Johannesburg - They may be facing the toughest game of the year this coming weekend when they pack down in the Currie Cup final, but for Johan Ackermann’s band of 'rejects', the world is at their feet at the moment.
It may be harsh to call them 'rejects', a term that is widely joked about in the Golden Lions team at the moment, according to the supersport.com website.
But it is a term that sums up how modern professional rugby sometimes becomes a glass ceiling for players and how just a new opportunity, giving a player a chance to redeem themselves can make all the difference.
Ackermann and Swys de Bruyn themselves took over in a cloud of uncertainty – the Lions were on their way out of Super Rugby, not knowing what the future would hold.
An exodus of players and rumours of bankruptcy at the union clouded things even more.
But slowly they built a team from scratch, taking in the players that other unions didn’t want, didn’t see a place for or who were just out in the wilderness.
And from there they built a family unit, a team that very much plays for each other – one which is tightly knit and really enjoys their rugby.
So many of the players come from other parts where they weren’t wanted, many of them the envy of the coaches that let them go in the first place.
The powerful front row comprises Schalk van der Merwe (formerly Free State), Robbie Coetzee (formerly Blue Bulls) while the third member Ruan Dreyer is home grown from his high school days at Monument Hoërskool, Franco Mostert is an ex-Bull, Martin Muller used to play for the Cheetahs.
And so it goes on.
Ross Cronje (Sharks), Marnitz Boshoff (Bulls), Courtnall Skosan (Bulls), Howard Mnisi (Sharks/Griquas), Ruan Combrinck (WP) and Warren Whiteley (Sharks/EP) all are players that were at other unions but finally found their home at the Lions and with much success.
Whatever happens this weekend in the final, Ackermann knows all too well the team is a success just by the way they play for each other.
"The players are a group who have bought into a culture.
"We’ve all come through hard times at other unions and we accept each other for that.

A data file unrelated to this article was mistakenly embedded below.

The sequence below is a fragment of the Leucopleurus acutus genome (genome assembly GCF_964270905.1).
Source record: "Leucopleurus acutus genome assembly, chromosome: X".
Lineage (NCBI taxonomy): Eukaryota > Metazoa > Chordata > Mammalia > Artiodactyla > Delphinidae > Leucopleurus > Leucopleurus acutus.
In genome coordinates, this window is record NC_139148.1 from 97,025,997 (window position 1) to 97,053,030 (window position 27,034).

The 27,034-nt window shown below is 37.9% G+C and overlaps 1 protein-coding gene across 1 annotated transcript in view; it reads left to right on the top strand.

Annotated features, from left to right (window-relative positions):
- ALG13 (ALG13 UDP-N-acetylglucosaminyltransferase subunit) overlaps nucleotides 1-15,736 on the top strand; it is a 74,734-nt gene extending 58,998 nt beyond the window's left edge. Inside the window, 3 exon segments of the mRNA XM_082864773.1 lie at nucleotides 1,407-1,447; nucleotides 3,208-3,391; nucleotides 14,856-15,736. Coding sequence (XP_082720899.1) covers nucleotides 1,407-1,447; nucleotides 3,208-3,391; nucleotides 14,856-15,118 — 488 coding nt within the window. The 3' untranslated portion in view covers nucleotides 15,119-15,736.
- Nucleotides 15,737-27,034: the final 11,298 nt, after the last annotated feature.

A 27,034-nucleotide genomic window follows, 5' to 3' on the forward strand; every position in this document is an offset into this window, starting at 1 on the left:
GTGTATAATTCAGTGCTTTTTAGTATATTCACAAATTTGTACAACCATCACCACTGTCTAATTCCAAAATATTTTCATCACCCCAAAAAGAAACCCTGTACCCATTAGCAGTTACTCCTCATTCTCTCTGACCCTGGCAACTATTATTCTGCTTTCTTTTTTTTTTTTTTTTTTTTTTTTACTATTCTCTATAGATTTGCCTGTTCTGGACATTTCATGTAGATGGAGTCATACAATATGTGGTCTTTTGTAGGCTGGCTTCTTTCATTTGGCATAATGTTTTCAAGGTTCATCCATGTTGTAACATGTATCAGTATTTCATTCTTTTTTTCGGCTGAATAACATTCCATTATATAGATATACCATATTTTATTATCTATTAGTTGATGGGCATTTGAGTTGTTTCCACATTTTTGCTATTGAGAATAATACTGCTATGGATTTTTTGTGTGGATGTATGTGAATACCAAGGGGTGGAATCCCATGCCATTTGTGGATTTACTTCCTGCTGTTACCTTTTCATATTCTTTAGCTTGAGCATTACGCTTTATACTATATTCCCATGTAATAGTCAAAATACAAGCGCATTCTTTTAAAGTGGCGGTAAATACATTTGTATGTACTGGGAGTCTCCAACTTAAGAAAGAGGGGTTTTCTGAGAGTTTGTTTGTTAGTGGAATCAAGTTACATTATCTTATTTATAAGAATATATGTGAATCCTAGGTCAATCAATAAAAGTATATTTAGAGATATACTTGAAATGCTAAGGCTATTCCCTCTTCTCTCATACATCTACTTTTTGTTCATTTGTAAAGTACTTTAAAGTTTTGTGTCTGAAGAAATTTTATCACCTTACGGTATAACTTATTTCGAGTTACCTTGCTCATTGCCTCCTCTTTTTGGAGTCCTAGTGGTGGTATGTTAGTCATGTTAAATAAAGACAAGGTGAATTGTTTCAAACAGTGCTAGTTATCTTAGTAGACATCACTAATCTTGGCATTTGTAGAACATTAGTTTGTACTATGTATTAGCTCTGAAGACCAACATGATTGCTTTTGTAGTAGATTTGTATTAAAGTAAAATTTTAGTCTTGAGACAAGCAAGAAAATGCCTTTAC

"We’re here to work hard and there aren’t egos in our game.
"We are a family and we enjoy each others’ conversation," Ackermann explains, adding that some of these players just needed a chance and someone to believe in them.
"Rugby is a funny game.
"Sometimes you get a guy who sits behind somebody and he doesn’t get a chance.
"I know of a number of Springboks I played with who sat behind somebody and when they got a chance because someone got injured, the guy played 50 or 60 Tests because he got the opportunity and he took it.
"We were fortunate that some of those players – guys like Akker van der Merwe, Franco Mostert, Ross Cronje, Howard Mnisi – were available and they grabbed the opportunity.
"The player must still take that opportunities. We need to work with these players and back them, and not drop them after one game and say to them they’re not good enough.
"It is a fine line though, but it is credit to the players, they worked hard.
"Earlier in the season they bought into the vision, and they bought into the process.
"We gave the season as a team to the Lord. We said we will go down fighting and we will trust in Him.
"He will give us the strength to go through regardless of the result."
There is no doubt the Lions are enjoying their rugby, something that the coaching team should take much credit for.
Rather than subscribe to the South African rough and tumble game plan built around a kicking game, the Lions have attacked space, believed in what they do and backed themselves. They may not win every game but when they do get on song it is a sight to behold.
The philosophy is simple, according to Ackermann, you have to play to your strengths.
"First of all we play the game because we want to enjoy it. You don’t want a prop or a lock in the team and you just expect them to scrum, or win the lineout.
"That is why they play the game, they want to enjoy it. We have to look at our team profile. If you’ve got eight forwards 2metres tall and 120 kg, you’ll probably want to try and run over guys and play up front.
"If you’ve got the big guys at the back and Fijian size wings, then you’d want to smash guys and run over everybody.
"We have players with speed and feet. Our loosies are our strength, our props can pass the ball, and our locks can play for 80 minutes – a guy like Franco Mostert is a ball player.
"You have to look at your team profile and adapt.
"You pick it up quickly if you spend time with the guys on what they can do and what they enjoy. These guys enjoy running with the ball.
"In saying that, there were games and they are there where we can be more direct. But that is the easier way, we’ve adapted to the running style.
"The Waratahs are similar, they won Super Rugby and they stuck to something they believed in.
"Everyone said they perhaps played too much rugby but they stuck to something they believed in."
Western Province’s home ground advantage makes them odds-on favourites this weekend, but whatever happens in the final, Ackermann has crafted out a happy team that plays positive winning rugby, and for that he should be applauded.